I don’t really like credit cards. I’ll get that out of the way now. It’s too easy to be irresponsible, and I’m more than a little unammused about the idea of entire companies that exist and make money by doing nothing but giving me access to money that is not only imaginary, but is money I don’t actually have. That being said, given the prevalence, indeed the preference, of online commerce that I and most other people seem to have, it’s obvious that credit cards aren’t going anywhere any time soon. So faced as we are with the challenge of using these things, it behooves us to educate ourselves a little about who exactly we’re giving our digits to and what exactly is being done with them. I’ve written before about the actual process of paying with credit cards, so you can go read that for a primer. What we’ll do here today is take a look at 3 different vendors in comparison. We’ll examine what is being done right, what is being done wrong, and how to recognize trouble waiting to happen.
This is one I’ve been meaning to do for a while. Back when, one of my first articles was about a little outfit called Da Brand. I had a sort of love/hate relationship with them. They had a great brand presence (the likes of which I hadn’t seen again until Super Fun Cave) and, by all rights and reviews, a great product to go with it. It was almost enough to forgive them the fact that their site would spout trashy hip hop at me whenever I refreshed it or navigated to a new page. And then, one day, they vanished.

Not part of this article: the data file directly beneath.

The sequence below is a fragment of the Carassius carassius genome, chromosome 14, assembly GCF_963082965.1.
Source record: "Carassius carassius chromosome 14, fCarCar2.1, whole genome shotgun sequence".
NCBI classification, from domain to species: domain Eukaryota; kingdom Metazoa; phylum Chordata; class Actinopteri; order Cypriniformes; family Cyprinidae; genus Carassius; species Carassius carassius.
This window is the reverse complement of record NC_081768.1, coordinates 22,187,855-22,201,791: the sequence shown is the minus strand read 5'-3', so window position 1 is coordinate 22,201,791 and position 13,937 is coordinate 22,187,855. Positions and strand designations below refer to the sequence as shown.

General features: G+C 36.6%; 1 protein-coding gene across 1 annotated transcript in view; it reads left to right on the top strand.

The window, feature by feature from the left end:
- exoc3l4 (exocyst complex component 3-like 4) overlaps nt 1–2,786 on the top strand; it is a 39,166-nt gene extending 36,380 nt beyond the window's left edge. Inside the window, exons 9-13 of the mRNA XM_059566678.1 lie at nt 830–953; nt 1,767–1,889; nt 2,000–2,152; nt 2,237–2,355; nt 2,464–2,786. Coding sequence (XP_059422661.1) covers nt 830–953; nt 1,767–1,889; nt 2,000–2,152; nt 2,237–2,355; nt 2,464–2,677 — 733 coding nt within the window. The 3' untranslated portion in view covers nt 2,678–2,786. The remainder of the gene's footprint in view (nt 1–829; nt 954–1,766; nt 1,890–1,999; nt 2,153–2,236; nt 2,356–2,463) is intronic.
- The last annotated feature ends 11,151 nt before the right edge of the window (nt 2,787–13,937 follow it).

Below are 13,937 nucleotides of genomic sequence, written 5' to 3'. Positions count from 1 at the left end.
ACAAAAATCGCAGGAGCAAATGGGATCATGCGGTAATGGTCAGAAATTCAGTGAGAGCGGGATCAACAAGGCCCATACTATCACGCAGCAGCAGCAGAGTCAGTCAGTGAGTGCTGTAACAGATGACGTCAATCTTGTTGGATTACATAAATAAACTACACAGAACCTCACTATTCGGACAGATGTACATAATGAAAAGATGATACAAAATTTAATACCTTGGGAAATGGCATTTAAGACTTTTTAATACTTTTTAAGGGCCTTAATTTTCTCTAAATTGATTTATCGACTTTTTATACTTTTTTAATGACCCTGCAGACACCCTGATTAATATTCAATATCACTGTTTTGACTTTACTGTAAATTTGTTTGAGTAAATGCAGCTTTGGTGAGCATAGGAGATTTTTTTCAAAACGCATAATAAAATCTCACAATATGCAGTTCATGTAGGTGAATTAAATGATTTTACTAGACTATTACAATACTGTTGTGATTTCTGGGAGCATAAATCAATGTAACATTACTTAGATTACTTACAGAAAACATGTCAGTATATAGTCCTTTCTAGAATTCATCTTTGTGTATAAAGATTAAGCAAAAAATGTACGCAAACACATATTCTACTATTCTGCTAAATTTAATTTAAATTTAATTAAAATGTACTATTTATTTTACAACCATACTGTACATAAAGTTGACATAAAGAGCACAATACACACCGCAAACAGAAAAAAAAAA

I have been buying herbal incense for about 6 months. I’ve been buying Rip its by DeBrand both at local stores and online. I first bought it at herbal insence connection. When I returned to buy more, the site was down due maintenance. After a couple weeks the site was back, but Rip its were no longer offered(only had 6 new products offered). I found Rip its at the K2 spice site at that time. But now, I can’t find it in stores or online. Went to DeBrands’ site. Rip its are there for sale, but when trying to pay (both credit card & PayPal) it says no payment gateway. I’ve sent DeBrand 2 inquiries. No reply. I went to another site and bought ten 1gm variety pack. TRASH & WASTE OF MONEY! Rip its aroma was so trippy and mind expanding, like no other. Does anyone know anything about why Rip its are impossible to find? Or where I could buy it?